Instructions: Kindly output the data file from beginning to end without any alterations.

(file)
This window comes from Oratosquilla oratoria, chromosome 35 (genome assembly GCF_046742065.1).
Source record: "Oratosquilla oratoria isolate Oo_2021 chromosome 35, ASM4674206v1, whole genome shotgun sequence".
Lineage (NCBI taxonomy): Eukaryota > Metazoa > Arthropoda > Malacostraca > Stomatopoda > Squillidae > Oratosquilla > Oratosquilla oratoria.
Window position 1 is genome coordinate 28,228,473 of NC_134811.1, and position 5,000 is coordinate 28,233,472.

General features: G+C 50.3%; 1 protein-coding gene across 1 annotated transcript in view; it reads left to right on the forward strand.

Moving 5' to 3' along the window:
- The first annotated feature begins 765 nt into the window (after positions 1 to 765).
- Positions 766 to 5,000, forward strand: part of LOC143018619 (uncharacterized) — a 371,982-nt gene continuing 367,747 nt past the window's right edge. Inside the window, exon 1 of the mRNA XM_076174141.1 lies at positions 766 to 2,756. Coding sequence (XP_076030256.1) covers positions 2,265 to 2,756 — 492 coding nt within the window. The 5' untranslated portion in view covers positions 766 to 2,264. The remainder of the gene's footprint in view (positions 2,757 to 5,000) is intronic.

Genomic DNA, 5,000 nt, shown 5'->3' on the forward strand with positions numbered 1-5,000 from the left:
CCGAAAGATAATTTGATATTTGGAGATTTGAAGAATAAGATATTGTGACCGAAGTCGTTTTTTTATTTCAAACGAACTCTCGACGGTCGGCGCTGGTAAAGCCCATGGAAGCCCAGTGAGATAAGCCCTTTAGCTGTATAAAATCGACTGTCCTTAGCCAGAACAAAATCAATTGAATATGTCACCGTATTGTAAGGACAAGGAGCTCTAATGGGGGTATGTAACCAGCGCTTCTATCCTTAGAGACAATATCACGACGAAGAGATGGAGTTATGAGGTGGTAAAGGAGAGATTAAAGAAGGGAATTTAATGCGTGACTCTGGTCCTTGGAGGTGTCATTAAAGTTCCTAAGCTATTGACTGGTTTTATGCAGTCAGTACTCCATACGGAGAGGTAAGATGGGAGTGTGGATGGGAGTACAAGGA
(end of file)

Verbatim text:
This window comes from Oratosquilla oratoria, chromosome 35 (genome assembly GCF_046742065.1).
Source record: "Oratosquilla oratoria isolate Oo_2021 chromosome 35, ASM4674206v1, whole genome shotgun sequence".
Lineage (NCBI taxonomy): Eukaryota > Metazoa > Arthropoda > Malacostraca > Stomatopoda > Squillidae > Oratosquilla > Oratosquilla oratoria.
Window position 1 is genome coordinate 28,228,473 of NC_134811.1, and position 5,000 is coordinate 28,233,472.

General features: G+C 50.3%; 1 protein-coding gene across 1 annotated transcript in view; it reads left to right on the forward strand.

Moving 5' to 3' along the window:
- The first annotated feature begins 765 nt into the window (after positions 1 to 765).
- Positions 766 to 5,000, forward strand: part of LOC143018619 (uncharacterized) — a 371,982-nt gene continuing 367,747 nt past the window's right edge. Inside the window, exon 1 of the mRNA XM_076174141.1 lies at positions 766 to 2,756. Coding sequence (XP_076030256.1) covers positions 2,265 to 2,756 — 492 coding nt within the window. The 5' untranslated portion in view covers positions 766 to 2,264. The remainder of the gene's footprint in view (positions 2,757 to 5,000) is intronic.

Genomic DNA, 5,000 nt, shown 5'->3' on the forward strand with positions numbered 1-5,000 from the left:
CCGAAAGATAATTTGATATTTGGAGATTTGAAGAATAAGATATTGTGACCGAAGTCGTTTTTTTATTTCAAACGAACTCTCGACGGTCGGCGCTGGTAAAGCCCATGGAAGCCCAGTGAGATAAGCCCTTTAGCTGTATAAAATCGACTGTCCTTAGCCAGAACAAAATCAATTGAATATGTCACCGTATTGTAAGGACAAGGAGCTCTAATGGGGGTATGTAACCAGCGCTTCTATCCTTAGAGACAATATCACGACGAAGAGATGGAGTTATGAGGTGGTAAAGGAGAGATTAAAGAAGGGAATTTAATGCGTGACTCTGGTCCTTGGAGGTGTCATTAAAGTTCCTAAGCTATTGACTGGTTTTATGCAGTCAGTACTCCATACGGAGAGGTAAGATGGGAGTGTGGATGGGAGTACAAGGA